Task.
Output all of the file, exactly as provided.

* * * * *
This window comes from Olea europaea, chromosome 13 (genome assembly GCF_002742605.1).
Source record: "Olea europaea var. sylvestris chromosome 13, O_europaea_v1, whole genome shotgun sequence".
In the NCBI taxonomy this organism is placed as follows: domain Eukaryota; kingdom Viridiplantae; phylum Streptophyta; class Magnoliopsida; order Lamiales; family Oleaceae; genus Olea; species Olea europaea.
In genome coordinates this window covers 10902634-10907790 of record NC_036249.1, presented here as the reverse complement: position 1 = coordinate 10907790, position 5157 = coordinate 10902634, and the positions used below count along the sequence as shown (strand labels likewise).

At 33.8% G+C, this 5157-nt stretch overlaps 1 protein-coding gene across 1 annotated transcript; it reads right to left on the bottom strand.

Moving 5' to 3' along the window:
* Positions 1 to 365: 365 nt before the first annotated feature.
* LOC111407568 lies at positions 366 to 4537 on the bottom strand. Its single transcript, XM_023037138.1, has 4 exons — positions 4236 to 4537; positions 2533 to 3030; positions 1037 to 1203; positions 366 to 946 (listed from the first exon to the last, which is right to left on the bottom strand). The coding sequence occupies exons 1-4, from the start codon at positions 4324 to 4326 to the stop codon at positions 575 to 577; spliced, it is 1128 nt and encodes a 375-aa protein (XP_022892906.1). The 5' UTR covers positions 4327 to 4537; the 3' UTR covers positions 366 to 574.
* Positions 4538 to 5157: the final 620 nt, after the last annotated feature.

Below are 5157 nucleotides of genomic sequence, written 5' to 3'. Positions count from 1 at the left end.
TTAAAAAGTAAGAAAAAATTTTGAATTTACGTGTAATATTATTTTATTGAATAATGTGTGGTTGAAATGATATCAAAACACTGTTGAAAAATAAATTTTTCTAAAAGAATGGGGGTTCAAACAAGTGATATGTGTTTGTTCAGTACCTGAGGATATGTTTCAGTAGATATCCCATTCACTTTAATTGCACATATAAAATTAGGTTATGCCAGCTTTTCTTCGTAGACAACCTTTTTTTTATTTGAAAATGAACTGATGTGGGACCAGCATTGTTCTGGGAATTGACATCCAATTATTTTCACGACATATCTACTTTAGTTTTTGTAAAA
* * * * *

This window comes from Olea europaea, chromosome 13 (genome assembly GCF_002742605.1).
Source record: "Olea europaea var. sylvestris chromosome 13, O_europaea_v1, whole genome shotgun sequence".
In the NCBI taxonomy this organism is placed as follows: domain Eukaryota; kingdom Viridiplantae; phylum Streptophyta; class Magnoliopsida; order Lamiales; family Oleaceae; genus Olea; species Olea europaea.
In genome coordinates this window covers 10902634-10907790 of record NC_036249.1, presented here as the reverse complement: position 1 = coordinate 10907790, position 5157 = coordinate 10902634, and the positions used below count along the sequence as shown (strand labels likewise).

At 33.8% G+C, this 5157-nt stretch overlaps 1 protein-coding gene across 1 annotated transcript; it reads right to left on the bottom strand.

Moving 5' to 3' along the window:
* Positions 1 to 365: 365 nt before the first annotated feature.
* LOC111407568 lies at positions 366 to 4537 on the bottom strand. Its single transcript, XM_023037138.1, has 4 exons — positions 4236 to 4537; positions 2533 to 3030; positions 1037 to 1203; positions 366 to 946 (listed from the first exon to the last, which is right to left on the bottom strand). The coding sequence occupies exons 1-4, from the start codon at positions 4324 to 4326 to the stop codon at positions 575 to 577; spliced, it is 1128 nt and encodes a 375-aa protein (XP_022892906.1). The 5' UTR covers positions 4327 to 4537; the 3' UTR covers positions 366 to 574.
* Positions 4538 to 5157: the final 620 nt, after the last annotated feature.

Below are 5157 nucleotides of genomic sequence, written 5' to 3'. Positions count from 1 at the left end.
TTAAAAAGTAAGAAAAAATTTTGAATTTACGTGTAATATTATTTTATTGAATAATGTGTGGTTGAAATGATATCAAAACACTGTTGAAAAATAAATTTTTCTAAAAGAATGGGGGTTCAAACAAGTGATATGTGTTTGTTCAGTACCTGAGGATATGTTTCAGTAGATATCCCATTCACTTTAATTGCACATATAAAATTAGGTTATGCCAGCTTTTCTTCGTAGACAACCTTTTTTTTATTTGAAAATGAACTGATGTGGGACCAGCATTGTTCTGGGAATTGACATCCAATTATTTTCACGACATATCTACTTTAGTTTTTGTAAAA